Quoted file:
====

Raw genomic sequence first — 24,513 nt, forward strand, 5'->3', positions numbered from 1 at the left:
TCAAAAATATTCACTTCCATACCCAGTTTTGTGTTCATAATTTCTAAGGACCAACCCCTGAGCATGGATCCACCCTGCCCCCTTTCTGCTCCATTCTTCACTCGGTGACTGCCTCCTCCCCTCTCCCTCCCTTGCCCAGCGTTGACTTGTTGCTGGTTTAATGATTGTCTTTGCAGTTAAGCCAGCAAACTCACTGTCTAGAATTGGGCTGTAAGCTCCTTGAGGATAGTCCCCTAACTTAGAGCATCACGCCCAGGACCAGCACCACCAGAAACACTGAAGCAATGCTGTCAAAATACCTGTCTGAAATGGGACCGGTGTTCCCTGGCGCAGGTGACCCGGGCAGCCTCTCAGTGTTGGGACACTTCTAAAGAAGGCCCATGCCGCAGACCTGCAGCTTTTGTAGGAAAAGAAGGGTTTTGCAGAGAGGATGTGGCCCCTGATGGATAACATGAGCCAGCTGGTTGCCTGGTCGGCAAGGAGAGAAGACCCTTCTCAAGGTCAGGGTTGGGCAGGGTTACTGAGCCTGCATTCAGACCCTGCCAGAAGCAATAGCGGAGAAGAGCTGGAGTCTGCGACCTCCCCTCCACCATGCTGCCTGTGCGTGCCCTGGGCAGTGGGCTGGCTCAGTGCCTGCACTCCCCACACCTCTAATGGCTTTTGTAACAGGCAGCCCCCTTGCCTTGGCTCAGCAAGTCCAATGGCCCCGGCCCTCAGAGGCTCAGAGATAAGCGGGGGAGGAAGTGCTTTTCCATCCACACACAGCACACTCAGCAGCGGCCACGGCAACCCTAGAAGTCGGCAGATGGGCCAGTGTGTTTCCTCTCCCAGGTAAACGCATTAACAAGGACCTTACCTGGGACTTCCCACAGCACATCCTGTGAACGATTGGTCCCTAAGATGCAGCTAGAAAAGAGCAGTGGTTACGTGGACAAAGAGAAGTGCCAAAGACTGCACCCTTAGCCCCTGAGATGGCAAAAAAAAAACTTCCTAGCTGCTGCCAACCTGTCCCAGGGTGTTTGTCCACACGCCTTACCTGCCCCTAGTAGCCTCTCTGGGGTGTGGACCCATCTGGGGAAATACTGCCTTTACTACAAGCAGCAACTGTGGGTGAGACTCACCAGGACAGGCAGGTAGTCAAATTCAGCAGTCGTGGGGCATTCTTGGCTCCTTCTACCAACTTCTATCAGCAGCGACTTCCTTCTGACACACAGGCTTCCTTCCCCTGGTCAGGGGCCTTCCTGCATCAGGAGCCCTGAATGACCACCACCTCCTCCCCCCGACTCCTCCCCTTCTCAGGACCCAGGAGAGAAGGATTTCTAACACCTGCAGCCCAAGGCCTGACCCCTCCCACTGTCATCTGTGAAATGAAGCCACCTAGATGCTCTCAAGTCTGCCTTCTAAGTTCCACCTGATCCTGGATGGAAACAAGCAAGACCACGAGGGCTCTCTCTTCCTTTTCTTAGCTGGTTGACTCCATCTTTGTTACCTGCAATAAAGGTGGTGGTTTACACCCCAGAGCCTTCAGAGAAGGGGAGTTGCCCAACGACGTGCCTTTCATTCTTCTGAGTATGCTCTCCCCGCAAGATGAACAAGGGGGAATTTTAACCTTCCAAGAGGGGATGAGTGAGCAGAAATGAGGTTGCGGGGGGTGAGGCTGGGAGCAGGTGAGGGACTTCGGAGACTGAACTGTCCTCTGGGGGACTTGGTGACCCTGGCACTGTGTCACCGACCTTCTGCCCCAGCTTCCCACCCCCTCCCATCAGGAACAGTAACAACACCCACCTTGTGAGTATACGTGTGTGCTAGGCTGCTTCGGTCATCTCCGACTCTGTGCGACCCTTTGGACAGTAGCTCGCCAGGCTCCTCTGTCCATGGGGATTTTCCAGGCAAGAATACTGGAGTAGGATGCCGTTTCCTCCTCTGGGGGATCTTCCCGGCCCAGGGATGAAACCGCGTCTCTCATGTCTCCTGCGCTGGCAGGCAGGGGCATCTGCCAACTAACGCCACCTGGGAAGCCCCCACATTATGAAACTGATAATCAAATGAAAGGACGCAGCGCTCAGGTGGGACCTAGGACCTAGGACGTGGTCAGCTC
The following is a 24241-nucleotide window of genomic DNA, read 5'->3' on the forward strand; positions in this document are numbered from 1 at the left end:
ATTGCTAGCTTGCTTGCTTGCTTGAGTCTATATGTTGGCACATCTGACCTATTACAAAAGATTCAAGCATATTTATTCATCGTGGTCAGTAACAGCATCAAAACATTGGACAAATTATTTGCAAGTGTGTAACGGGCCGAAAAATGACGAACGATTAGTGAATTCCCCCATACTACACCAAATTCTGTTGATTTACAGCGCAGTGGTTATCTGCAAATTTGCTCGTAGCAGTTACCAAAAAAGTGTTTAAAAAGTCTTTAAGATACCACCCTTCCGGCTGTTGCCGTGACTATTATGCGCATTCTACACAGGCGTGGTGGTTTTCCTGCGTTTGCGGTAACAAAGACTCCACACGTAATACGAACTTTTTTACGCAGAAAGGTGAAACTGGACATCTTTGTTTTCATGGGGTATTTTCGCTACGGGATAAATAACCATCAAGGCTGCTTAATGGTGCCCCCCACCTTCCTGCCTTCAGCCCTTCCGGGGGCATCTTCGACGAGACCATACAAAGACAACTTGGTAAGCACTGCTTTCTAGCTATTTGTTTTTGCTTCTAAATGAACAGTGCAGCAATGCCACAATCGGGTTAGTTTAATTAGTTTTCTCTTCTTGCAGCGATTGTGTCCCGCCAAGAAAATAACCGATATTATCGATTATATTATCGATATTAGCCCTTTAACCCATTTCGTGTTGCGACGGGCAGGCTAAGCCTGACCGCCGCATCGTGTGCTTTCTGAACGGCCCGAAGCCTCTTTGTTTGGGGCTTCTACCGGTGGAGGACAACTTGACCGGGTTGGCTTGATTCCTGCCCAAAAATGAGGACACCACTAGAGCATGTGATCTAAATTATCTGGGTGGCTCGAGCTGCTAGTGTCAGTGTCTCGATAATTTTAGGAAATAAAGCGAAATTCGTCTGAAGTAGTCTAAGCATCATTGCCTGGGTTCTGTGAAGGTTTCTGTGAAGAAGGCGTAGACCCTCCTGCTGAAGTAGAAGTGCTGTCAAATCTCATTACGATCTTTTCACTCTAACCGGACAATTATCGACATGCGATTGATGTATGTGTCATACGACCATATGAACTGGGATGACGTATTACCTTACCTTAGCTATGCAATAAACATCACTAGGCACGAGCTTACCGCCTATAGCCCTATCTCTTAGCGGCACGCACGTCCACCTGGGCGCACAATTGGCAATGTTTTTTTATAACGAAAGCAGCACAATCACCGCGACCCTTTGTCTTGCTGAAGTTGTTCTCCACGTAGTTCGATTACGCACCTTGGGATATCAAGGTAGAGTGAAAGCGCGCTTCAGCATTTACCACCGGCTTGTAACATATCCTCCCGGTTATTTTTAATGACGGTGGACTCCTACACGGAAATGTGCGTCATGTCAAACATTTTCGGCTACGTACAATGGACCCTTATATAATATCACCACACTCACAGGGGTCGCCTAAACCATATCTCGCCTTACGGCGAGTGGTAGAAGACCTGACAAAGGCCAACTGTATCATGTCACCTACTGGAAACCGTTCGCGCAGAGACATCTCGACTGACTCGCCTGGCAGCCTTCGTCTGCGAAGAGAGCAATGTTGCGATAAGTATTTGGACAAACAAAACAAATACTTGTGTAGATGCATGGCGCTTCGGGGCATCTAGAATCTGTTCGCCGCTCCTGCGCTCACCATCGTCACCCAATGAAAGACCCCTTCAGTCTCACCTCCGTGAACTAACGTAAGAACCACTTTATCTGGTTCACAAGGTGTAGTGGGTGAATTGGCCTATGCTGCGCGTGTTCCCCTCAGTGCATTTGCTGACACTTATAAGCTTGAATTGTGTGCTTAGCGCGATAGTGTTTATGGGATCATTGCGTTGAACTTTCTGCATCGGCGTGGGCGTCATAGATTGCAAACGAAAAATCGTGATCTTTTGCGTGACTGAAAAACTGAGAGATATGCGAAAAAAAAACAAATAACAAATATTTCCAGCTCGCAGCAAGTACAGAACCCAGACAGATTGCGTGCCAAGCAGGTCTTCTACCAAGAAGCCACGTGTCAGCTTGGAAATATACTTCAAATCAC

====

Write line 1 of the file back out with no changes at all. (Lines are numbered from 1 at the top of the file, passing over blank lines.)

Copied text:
Raw genomic sequence first — 24,513 nt, forward strand, 5'->3', positions numbered from 1 at the left: